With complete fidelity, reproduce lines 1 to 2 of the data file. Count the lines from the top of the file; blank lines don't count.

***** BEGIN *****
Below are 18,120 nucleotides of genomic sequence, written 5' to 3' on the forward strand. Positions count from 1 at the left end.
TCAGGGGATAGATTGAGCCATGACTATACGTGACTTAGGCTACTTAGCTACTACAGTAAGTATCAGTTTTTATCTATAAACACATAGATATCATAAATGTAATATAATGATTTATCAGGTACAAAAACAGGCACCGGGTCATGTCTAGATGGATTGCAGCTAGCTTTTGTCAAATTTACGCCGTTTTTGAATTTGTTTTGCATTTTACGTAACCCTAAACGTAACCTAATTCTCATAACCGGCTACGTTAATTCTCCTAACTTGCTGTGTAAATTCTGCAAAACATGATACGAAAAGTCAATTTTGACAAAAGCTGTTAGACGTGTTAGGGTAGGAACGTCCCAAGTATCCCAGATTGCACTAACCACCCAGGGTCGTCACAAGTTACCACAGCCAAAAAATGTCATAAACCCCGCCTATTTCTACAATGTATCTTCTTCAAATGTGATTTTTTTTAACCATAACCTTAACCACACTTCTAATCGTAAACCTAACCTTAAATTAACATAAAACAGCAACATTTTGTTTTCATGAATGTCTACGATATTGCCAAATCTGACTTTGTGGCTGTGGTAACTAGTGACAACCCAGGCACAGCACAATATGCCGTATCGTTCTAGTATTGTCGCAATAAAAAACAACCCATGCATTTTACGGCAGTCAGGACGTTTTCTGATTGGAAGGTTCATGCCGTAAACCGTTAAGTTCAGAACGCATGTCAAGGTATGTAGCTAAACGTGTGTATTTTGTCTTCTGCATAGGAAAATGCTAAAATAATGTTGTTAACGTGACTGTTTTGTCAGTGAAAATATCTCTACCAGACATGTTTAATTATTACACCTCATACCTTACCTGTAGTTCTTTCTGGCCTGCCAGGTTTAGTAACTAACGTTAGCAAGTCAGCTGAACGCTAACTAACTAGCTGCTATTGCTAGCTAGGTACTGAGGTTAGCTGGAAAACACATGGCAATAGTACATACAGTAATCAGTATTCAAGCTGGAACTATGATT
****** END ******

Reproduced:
Below are 18,120 nucleotides of genomic sequence, written 5' to 3' on the forward strand. Positions count from 1 at the left end.
TCAGGGGATAGATTGAGCCATGACTATACGTGACTTAGGCTACTTAGCTACTACAGTAAGTATCAGTTTTTATCTATAAACACATAGATATCATAAATGTAATATAATGATTTATCAGGTACAAAAACAGGCACCGGGTCATGTCTAGATGGATTGCAGCTAGCTTTTGTCAAATTTACGCCGTTTTTGAATTTGTTTTGCATTTTACGTAACCCTAAACGTAACCTAATTCTCATAACCGGCTACGTTAATTCTCCTAACTTGCTGTGTAAATTCTGCAAAACATGATACGAAAAGTCAATTTTGACAAAAGCTGTTAGACGTGTTAGGGTAGGAACGTCCCAAGTATCCCAGATTGCACTAACCACCCAGGGTCGTCACAAGTTACCACAGCCAAAAAATGTCATAAACCCCGCCTATTTCTACAATGTATCTTCTTCAAATGTGATTTTTTTTAACCATAACCTTAACCACACTTCTAATCGTAAACCTAACCTTAAATTAACATAAAACAGCAACATTTTGTTTTCATGAATGTCTACGATATTGCCAAATCTGACTTTGTGGCTGTGGTAACTAGTGACAACCCAGGCACAGCACAATATGCCGTATCGTTCTAGTATTGTCGCAATAAAAAACAACCCATGCATTTTACGGCAGTCAGGACGTTTTCTGATTGGAAGGTTCATGCCGTAAACCGTTAAGTTCAGAACGCATGTCAAGGTATGTAGCTAAACGTGTGTATTTTGTCTTCTGCATAGGAAAATGCTAAAATAATGTTGTTAACGTGACTGTTTTGTCAGTGAAAATATCTCTACCAGACATGTTTAATTATTACACCTCATACCTTACCTGTAGTTCTTTCTGGCCTGCCAGGTTTAGTAACTAACGTTAGCAAGTCAGCTGAACGCTAACTAACTAGCTGCTATTGCTAGCTAGGTACTGAGGTTAGCTGGAAAACACATGGCAATAGTACATACAGTAATCAGTATTCAAGCTGGAACTATGATT